A new project will investigate a tanker that can use both methanol and ammonia as a fuel. The Shanghai Merchant Ship Design & Research Institute (SDARI) will design the ship concept, while classification society RINA will verify the compliance with the applicable rules.
The selected ship type of the Joint Development Project Agreement is a tanker, which is the first to investigate using both methanol and ammonia in this type of vessel. However, the project will also increase understanding of the application of both fuels within the shipping industry with opportunities to apply designs to different types of ships. External support to the project will be provided by MAN Energy Solutions.
Ammonia and methanol have potential
‘Ship designs have come a long way in their efficiency, but to meet targets for reduced emissions we need to look to alternative fuels,’ says Giosuè Vezzuto, Executive Vice President Marine at RINA. ‘A ship specifically designed and optimised for using ammonia and methanol as fuels offers a future proof, environmentally sustainable solution. This is an important milestone within the RINA set of initiatives on innovation and energy transition towards the compliance with IMO 2030 and IMO 2050. We are pleased to join forces with SDARI and believe this project will benefit the whole shipping industry, releasing the potential of both ammonia and methanol.’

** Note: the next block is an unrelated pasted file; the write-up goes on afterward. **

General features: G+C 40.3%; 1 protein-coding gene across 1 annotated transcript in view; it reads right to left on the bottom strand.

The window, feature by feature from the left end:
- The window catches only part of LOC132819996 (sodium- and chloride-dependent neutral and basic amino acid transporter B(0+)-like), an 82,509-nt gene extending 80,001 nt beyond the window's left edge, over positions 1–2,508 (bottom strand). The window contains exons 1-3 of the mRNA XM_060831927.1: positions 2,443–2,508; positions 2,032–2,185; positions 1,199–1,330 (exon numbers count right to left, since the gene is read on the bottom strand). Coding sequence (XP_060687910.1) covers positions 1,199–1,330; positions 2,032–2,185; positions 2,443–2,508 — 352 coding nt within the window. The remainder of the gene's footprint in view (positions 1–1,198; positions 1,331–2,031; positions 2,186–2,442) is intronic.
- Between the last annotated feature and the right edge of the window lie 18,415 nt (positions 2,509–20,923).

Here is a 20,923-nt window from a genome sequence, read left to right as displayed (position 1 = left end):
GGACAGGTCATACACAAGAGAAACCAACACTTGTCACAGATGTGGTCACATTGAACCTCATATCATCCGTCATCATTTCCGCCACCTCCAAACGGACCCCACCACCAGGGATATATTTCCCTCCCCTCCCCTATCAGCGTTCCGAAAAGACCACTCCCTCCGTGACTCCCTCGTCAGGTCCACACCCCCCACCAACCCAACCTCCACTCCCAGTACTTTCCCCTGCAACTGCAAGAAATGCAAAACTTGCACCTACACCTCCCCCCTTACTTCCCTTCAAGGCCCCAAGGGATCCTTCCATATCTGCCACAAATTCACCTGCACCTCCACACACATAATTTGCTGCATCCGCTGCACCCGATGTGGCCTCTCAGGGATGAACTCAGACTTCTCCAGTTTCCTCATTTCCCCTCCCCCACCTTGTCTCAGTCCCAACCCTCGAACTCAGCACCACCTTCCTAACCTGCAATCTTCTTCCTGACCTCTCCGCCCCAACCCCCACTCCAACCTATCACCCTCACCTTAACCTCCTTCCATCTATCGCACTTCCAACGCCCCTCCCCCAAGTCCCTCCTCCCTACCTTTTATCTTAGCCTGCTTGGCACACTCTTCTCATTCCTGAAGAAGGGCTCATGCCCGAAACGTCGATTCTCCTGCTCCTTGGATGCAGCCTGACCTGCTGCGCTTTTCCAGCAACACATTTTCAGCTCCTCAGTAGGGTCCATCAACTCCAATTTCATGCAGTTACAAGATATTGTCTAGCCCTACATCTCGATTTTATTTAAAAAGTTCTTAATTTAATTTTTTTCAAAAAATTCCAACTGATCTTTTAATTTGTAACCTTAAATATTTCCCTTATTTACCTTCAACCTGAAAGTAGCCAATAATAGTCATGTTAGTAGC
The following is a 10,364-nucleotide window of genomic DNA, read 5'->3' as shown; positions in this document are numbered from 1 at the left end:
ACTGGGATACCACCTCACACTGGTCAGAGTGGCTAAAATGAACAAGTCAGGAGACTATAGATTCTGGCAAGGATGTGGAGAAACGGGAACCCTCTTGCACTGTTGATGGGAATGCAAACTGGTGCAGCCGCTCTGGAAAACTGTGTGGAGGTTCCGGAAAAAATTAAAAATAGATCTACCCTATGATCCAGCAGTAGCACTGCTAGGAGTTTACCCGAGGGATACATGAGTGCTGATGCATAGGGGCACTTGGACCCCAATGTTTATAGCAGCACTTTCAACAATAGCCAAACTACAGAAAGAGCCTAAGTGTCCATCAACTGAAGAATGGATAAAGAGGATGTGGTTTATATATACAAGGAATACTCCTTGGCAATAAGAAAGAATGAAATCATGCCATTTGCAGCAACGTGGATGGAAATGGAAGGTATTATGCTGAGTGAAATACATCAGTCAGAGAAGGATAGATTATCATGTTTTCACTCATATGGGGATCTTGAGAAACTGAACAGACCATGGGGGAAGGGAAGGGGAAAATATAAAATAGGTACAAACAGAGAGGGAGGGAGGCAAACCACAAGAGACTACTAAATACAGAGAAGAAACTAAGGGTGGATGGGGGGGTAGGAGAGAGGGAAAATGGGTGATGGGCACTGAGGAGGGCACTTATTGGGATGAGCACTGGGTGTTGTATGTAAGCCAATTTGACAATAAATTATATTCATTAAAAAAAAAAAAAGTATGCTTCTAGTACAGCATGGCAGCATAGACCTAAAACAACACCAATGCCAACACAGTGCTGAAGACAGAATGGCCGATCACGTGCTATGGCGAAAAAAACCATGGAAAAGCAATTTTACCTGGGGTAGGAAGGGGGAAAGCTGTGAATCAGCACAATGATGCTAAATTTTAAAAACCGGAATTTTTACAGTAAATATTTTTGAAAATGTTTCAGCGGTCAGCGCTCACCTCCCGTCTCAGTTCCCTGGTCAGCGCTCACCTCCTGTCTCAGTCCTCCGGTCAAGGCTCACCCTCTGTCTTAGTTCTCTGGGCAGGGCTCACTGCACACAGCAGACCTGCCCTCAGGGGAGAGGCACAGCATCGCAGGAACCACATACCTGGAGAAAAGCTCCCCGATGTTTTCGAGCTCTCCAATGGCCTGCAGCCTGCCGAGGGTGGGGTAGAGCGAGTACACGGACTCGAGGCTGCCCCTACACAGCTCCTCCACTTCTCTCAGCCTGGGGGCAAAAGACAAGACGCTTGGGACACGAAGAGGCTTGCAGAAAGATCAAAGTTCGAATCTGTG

Also read: Waterfront Shipping: ‘Methanol as a marine fuel works’
Brian Østergaard Sørensen, Vice President and Head of R&D, Two-Stroke Business at MAN Energy Solutions Copenhagen, adds: ‘We encourage industry-wide partnerships for decarbonising the marine market and are very happy to collaborate with such respected institutions as RINA and SDARI. While two-stroke engine technology will likely retain its influence within deep-sea shipping for the foreseeable future, ammonia and methanol are fuels with a lot of potential as clean, zero-carbon fuels and with whom we have a lot of experience. We look forward to adding our expertise to the project.’
Also read: ‘Producing enough green ammonia for shipping requires a USD 4.5 trillion investment’